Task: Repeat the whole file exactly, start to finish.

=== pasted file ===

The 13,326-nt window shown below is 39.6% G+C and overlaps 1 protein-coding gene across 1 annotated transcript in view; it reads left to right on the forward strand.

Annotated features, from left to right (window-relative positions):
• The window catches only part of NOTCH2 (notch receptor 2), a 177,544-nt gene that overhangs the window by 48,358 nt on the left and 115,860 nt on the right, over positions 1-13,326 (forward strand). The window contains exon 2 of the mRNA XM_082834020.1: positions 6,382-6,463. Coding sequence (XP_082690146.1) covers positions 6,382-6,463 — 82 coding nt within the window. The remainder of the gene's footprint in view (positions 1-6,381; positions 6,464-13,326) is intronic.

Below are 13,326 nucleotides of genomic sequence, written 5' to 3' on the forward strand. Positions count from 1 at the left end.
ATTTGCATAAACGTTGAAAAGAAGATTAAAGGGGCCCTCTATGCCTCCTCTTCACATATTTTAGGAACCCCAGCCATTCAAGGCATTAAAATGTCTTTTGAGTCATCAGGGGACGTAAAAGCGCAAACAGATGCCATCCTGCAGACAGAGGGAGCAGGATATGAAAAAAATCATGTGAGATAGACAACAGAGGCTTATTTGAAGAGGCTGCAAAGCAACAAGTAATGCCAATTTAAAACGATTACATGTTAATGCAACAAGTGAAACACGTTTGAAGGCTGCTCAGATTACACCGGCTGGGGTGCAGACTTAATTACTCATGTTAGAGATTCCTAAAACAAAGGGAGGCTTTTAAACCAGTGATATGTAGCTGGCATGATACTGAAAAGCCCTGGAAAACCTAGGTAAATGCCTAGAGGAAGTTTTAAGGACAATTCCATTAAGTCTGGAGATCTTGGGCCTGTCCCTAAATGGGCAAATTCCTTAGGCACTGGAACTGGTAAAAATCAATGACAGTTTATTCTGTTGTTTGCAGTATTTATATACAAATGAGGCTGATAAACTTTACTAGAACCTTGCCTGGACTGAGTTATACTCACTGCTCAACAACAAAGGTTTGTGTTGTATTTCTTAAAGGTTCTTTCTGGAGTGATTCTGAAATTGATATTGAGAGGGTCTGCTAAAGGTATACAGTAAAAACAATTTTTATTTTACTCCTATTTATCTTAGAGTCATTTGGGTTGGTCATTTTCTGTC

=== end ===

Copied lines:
The 13,326-nt window shown below is 39.6% G+C and overlaps 1 protein-coding gene across 1 annotated transcript in view; it reads left to right on the forward strand.

Annotated features, from left to right (window-relative positions):
• The window catches only part of NOTCH2 (notch receptor 2), a 177,544-nt gene that overhangs the window by 48,358 nt on the left and 115,860 nt on the right, over positions 1-13,326 (forward strand). The window contains exon 2 of the mRNA XM_082834020.1: positions 6,382-6,463. Coding sequence (XP_082690146.1) covers positions 6,382-6,463 — 82 coding nt within the window. The remainder of the gene's footprint in view (positions 1-6,381; positions 6,464-13,326) is intronic.

Below are 13,326 nucleotides of genomic sequence, written 5' to 3' on the forward strand. Positions count from 1 at the left end.
ATTTGCATAAACGTTGAAAAGAAGATTAAAGGGGCCCTCTATGCCTCCTCTTCACATATTTTAGGAACCCCAGCCATTCAAGGCATTAAAATGTCTTTTGAGTCATCAGGGGACGTAAAAGCGCAAACAGATGCCATCCTGCAGACAGAGGGAGCAGGATATGAAAAAAATCATGTGAGATAGACAACAGAGGCTTATTTGAAGAGGCTGCAAAGCAACAAGTAATGCCAATTTAAAACGATTACATGTTAATGCAACAAGTGAAACACGTTTGAAGGCTGCTCAGATTACACCGGCTGGGGTGCAGACTTAATTACTCATGTTAGAGATTCCTAAAACAAAGGGAGGCTTTTAAACCAGTGATATGTAGCTGGCATGATACTGAAAAGCCCTGGAAAACCTAGGTAAATGCCTAGAGGAAGTTTTAAGGACAATTCCATTAAGTCTGGAGATCTTGGGCCTGTCCCTAAATGGGCAAATTCCTTAGGCACTGGAACTGGTAAAAATCAATGACAGTTTATTCTGTTGTTTGCAGTATTTATATACAAATGAGGCTGATAAACTTTACTAGAACCTTGCCTGGACTGAGTTATACTCACTGCTCAACAACAAAGGTTTGTGTTGTATTTCTTAAAGGTTCTTTCTGGAGTGATTCTGAAATTGATATTGAGAGGGTCTGCTAAAGGTATACAGTAAAAACAATTTTTATTTTACTCCTATTTATCTTAGAGTCATTTGGGTTGGTCATTTTCTGTC